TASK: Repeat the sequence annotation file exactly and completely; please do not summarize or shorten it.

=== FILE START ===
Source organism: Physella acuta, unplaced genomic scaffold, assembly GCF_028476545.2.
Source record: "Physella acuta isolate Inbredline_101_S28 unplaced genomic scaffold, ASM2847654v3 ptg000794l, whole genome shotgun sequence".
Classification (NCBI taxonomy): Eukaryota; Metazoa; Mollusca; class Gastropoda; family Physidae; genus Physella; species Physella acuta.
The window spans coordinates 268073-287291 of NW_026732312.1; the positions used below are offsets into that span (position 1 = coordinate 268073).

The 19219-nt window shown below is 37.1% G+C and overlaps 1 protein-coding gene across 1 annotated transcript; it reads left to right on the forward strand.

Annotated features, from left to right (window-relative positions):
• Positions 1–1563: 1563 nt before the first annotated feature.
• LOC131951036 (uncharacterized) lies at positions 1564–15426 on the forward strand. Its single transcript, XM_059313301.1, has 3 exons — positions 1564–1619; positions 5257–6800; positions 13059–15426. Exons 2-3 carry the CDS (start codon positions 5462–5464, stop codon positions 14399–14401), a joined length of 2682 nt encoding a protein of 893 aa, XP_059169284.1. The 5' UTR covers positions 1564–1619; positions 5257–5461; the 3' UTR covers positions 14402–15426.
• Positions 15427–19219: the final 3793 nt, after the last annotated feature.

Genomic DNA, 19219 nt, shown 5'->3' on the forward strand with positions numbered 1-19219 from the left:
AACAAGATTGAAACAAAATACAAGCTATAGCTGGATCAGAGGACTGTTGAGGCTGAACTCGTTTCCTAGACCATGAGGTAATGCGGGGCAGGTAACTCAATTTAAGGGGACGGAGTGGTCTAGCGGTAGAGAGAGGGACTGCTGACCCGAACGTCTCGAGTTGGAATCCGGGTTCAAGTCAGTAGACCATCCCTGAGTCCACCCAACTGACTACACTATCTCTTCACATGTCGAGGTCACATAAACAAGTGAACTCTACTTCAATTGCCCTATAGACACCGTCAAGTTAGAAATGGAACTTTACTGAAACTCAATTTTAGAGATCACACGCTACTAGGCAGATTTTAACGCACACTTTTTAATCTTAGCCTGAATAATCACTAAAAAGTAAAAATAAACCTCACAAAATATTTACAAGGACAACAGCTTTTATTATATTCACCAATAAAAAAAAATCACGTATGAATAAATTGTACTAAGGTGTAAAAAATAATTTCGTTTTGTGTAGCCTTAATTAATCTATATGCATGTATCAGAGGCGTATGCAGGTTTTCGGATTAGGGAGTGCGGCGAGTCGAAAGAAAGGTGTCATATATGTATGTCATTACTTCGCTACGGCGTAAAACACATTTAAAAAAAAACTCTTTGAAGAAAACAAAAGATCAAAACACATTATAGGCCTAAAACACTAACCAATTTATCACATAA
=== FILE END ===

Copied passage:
Source organism: Physella acuta, unplaced genomic scaffold, assembly GCF_028476545.2.
Source record: "Physella acuta isolate Inbredline_101_S28 unplaced genomic scaffold, ASM2847654v3 ptg000794l, whole genome shotgun sequence".
Classification (NCBI taxonomy): Eukaryota; Metazoa; Mollusca; class Gastropoda; family Physidae; genus Physella; species Physella acuta.
The window spans coordinates 268073-287291 of NW_026732312.1; the positions used below are offsets into that span (position 1 = coordinate 268073).

The 19219-nt window shown below is 37.1% G+C and overlaps 1 protein-coding gene across 1 annotated transcript; it reads left to right on the forward strand.

Annotated features, from left to right (window-relative positions):
• Positions 1–1563: 1563 nt before the first annotated feature.
• LOC131951036 (uncharacterized) lies at positions 1564–15426 on the forward strand. Its single transcript, XM_059313301.1, has 3 exons — positions 1564–1619; positions 5257–6800; positions 13059–15426. Exons 2-3 carry the CDS (start codon positions 5462–5464, stop codon positions 14399–14401), a joined length of 2682 nt encoding a protein of 893 aa, XP_059169284.1. The 5' UTR covers positions 1564–1619; positions 5257–5461; the 3' UTR covers positions 14402–15426.
• Positions 15427–19219: the final 3793 nt, after the last annotated feature.

Genomic DNA, 19219 nt, shown 5'->3' on the forward strand with positions numbered 1-19219 from the left:
AACAAGATTGAAACAAAATACAAGCTATAGCTGGATCAGAGGACTGTTGAGGCTGAACTCGTTTCCTAGACCATGAGGTAATGCGGGGCAGGTAACTCAATTTAAGGGGACGGAGTGGTCTAGCGGTAGAGAGAGGGACTGCTGACCCGAACGTCTCGAGTTGGAATCCGGGTTCAAGTCAGTAGACCATCCCTGAGTCCACCCAACTGACTACACTATCTCTTCACATGTCGAGGTCACATAAACAAGTGAACTCTACTTCAATTGCCCTATAGACACCGTCAAGTTAGAAATGGAACTTTACTGAAACTCAATTTTAGAGATCACACGCTACTAGGCAGATTTTAACGCACACTTTTTAATCTTAGCCTGAATAATCACTAAAAAGTAAAAATAAACCTCACAAAATATTTACAAGGACAACAGCTTTTATTATATTCACCAATAAAAAAAAATCACGTATGAATAAATTGTACTAAGGTGTAAAAAATAATTTCGTTTTGTGTAGCCTTAATTAATCTATATGCATGTATCAGAGGCGTATGCAGGTTTTCGGATTAGGGAGTGCGGCGAGTCGAAAGAAAGGTGTCATATATGTATGTCATTACTTCGCTACGGCGTAAAACACATTTAAAAAAAAACTCTTTGAAGAAAACAAAAGATCAAAACACATTATAGGCCTAAAACACTAACCAATTTATCACATAA